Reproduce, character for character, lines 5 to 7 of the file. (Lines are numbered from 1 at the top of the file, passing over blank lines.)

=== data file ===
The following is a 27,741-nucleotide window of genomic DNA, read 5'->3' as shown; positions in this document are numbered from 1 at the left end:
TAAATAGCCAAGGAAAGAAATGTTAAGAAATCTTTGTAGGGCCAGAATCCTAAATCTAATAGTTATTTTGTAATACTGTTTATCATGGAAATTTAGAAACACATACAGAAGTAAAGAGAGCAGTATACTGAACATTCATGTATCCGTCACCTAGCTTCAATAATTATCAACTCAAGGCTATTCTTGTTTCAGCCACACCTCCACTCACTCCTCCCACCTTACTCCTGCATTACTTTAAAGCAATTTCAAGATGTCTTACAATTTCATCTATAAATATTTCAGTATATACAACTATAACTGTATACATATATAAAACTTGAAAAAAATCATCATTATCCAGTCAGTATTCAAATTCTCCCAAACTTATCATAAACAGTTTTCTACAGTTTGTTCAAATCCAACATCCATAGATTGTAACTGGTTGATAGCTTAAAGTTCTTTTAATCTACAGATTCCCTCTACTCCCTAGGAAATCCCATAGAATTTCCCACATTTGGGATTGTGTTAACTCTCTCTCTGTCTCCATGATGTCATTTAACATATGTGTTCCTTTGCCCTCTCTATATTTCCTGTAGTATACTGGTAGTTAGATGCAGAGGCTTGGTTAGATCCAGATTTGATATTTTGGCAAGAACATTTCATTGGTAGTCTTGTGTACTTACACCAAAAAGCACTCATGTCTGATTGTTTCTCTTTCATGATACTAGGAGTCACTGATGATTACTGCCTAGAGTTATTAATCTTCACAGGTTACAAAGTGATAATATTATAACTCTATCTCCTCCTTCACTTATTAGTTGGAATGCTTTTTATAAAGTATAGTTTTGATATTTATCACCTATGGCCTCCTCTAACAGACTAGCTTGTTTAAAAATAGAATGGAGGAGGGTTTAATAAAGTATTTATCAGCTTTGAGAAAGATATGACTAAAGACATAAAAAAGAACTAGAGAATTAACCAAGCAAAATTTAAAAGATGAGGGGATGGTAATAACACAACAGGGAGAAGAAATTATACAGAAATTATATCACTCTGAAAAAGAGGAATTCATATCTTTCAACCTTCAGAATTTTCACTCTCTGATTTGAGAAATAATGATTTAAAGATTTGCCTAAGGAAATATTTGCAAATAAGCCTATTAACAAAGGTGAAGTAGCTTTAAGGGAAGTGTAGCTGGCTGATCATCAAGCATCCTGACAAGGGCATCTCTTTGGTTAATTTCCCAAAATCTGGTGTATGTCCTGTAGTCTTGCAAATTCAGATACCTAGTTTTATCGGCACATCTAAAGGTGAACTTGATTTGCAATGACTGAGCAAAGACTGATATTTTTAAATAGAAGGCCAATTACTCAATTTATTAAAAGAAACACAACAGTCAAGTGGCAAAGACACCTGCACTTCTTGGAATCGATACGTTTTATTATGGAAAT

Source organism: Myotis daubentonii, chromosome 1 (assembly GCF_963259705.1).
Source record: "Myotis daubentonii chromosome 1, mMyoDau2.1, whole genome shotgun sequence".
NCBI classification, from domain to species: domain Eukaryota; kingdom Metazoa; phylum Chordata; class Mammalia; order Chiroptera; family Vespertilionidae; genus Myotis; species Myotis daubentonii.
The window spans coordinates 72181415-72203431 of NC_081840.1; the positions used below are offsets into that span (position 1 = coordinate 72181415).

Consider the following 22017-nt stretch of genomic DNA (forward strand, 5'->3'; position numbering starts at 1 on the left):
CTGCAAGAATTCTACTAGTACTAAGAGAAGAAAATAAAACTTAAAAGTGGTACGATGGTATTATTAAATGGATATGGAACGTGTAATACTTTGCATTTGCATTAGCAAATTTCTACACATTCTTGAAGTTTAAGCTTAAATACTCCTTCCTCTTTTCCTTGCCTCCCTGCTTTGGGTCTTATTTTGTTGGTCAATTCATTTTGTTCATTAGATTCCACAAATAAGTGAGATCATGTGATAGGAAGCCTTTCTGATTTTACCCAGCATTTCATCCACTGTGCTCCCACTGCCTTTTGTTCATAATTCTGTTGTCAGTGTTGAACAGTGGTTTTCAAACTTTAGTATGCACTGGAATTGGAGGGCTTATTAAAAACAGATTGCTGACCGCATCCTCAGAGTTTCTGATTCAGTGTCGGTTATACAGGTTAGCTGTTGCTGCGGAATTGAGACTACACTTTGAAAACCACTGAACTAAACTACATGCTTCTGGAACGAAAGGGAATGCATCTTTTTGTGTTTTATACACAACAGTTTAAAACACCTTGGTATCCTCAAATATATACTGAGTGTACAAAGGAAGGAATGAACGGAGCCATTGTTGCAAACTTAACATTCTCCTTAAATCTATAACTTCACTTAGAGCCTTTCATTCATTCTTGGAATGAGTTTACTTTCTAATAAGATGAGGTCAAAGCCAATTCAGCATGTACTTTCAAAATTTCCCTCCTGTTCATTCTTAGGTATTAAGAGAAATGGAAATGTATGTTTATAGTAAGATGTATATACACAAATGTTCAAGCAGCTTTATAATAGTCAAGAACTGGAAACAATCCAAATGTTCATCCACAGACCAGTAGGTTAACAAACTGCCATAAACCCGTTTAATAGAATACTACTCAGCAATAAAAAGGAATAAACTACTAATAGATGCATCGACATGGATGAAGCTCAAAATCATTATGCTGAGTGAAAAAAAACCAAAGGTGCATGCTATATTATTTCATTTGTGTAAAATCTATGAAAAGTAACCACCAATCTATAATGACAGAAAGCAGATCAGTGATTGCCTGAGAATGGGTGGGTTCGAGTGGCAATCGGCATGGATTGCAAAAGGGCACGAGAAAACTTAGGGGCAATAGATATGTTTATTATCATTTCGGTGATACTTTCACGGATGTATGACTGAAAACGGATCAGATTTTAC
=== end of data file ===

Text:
NCBI classification, from domain to species: domain Eukaryota; kingdom Metazoa; phylum Chordata; class Mammalia; order Chiroptera; family Vespertilionidae; genus Myotis; species Myotis daubentonii.
The window spans coordinates 72181415-72203431 of NC_081840.1; the positions used below are offsets into that span (position 1 = coordinate 72181415).

Consider the following 22017-nt stretch of genomic DNA (forward strand, 5'->3'; position numbering starts at 1 on the left):